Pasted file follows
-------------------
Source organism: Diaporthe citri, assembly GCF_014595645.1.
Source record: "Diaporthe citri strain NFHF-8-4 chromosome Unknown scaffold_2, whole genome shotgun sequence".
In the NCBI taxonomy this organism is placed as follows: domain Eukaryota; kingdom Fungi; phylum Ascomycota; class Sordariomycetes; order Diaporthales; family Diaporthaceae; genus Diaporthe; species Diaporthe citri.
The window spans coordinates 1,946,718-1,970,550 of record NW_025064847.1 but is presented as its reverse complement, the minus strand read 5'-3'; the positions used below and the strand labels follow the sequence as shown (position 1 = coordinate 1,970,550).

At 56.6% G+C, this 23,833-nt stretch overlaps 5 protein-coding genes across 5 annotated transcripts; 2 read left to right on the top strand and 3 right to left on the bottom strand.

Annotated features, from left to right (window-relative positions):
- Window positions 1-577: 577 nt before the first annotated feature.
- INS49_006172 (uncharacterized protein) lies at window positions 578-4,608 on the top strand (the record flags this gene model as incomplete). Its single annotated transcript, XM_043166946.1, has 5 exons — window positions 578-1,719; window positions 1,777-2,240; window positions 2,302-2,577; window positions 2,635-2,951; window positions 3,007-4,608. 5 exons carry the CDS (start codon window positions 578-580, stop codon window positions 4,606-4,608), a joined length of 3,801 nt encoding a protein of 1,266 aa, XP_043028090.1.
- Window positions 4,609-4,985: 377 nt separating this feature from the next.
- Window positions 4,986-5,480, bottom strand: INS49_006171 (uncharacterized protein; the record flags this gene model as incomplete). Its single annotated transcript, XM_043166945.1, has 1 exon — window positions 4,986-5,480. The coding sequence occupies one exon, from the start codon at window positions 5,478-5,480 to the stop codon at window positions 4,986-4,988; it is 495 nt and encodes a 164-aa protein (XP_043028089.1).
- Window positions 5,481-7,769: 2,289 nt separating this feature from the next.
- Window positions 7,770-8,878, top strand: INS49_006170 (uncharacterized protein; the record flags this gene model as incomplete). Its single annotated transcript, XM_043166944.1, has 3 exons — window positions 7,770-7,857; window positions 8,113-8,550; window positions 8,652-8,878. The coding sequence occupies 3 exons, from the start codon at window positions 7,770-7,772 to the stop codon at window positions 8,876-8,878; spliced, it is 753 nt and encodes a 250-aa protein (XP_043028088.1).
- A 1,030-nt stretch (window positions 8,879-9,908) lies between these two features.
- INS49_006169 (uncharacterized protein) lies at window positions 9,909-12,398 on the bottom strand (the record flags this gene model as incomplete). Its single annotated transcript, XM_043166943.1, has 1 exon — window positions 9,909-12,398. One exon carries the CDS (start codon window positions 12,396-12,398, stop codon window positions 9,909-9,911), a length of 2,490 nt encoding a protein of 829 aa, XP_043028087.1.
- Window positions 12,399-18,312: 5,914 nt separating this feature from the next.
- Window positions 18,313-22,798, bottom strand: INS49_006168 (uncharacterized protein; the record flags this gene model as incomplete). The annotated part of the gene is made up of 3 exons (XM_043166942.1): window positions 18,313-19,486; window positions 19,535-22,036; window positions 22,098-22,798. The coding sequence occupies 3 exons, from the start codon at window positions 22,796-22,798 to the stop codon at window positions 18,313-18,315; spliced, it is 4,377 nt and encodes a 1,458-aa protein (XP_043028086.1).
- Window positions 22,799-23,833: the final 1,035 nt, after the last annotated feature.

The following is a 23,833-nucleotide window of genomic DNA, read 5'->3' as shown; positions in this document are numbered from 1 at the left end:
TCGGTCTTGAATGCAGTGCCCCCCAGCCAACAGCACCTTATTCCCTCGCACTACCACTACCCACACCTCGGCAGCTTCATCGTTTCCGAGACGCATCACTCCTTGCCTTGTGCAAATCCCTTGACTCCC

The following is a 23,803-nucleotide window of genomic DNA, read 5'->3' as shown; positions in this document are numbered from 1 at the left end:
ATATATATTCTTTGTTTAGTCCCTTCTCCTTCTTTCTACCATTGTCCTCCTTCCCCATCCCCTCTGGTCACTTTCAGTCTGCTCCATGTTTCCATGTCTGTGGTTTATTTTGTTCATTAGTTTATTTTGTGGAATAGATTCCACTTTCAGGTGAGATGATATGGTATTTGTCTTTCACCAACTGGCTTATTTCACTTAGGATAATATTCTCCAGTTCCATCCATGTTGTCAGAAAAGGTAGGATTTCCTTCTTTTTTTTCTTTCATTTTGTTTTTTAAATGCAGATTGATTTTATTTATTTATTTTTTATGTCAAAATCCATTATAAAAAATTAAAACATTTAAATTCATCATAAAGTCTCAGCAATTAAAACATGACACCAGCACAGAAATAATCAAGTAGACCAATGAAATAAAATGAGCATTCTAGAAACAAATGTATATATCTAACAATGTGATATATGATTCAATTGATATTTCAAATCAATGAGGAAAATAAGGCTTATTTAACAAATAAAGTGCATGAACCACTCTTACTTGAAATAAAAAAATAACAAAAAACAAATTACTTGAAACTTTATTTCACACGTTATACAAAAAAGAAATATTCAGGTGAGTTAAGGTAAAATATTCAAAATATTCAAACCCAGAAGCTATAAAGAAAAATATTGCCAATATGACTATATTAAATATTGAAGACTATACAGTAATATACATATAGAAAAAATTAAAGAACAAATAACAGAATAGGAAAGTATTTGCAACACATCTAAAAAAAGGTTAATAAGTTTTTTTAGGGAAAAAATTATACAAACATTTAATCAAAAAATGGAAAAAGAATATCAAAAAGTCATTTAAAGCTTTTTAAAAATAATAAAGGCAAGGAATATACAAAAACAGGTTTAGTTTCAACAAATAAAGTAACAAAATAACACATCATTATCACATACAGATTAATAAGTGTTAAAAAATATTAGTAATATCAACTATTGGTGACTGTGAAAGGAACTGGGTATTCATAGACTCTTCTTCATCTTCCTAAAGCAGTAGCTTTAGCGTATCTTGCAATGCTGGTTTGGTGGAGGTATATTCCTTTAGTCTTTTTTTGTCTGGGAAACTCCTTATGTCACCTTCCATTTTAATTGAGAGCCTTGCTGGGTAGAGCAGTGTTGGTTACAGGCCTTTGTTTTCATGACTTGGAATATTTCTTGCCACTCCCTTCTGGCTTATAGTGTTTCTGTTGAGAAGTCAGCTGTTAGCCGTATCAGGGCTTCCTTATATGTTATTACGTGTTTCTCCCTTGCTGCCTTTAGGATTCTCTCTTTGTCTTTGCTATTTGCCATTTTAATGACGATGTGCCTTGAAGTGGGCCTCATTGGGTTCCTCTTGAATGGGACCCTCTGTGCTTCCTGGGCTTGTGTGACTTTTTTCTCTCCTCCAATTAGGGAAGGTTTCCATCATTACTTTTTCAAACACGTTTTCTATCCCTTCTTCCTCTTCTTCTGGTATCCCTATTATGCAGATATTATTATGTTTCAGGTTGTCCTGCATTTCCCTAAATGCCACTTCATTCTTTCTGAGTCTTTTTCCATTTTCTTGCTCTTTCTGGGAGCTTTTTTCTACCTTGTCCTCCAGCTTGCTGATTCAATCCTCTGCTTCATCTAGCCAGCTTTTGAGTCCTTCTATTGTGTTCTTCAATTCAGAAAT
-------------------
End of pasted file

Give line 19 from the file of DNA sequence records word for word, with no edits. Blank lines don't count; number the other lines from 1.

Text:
TCGGTCTTGAATGCAGTGCCCCCCAGCCAACAGCACCTTATTCCCTCGCACTACCACTACCCACACCTCGGCAGCTTCATCGTTTCCGAGACGCATCACTCCTTGCCTTGTGCAAATCCCTTGACTCCC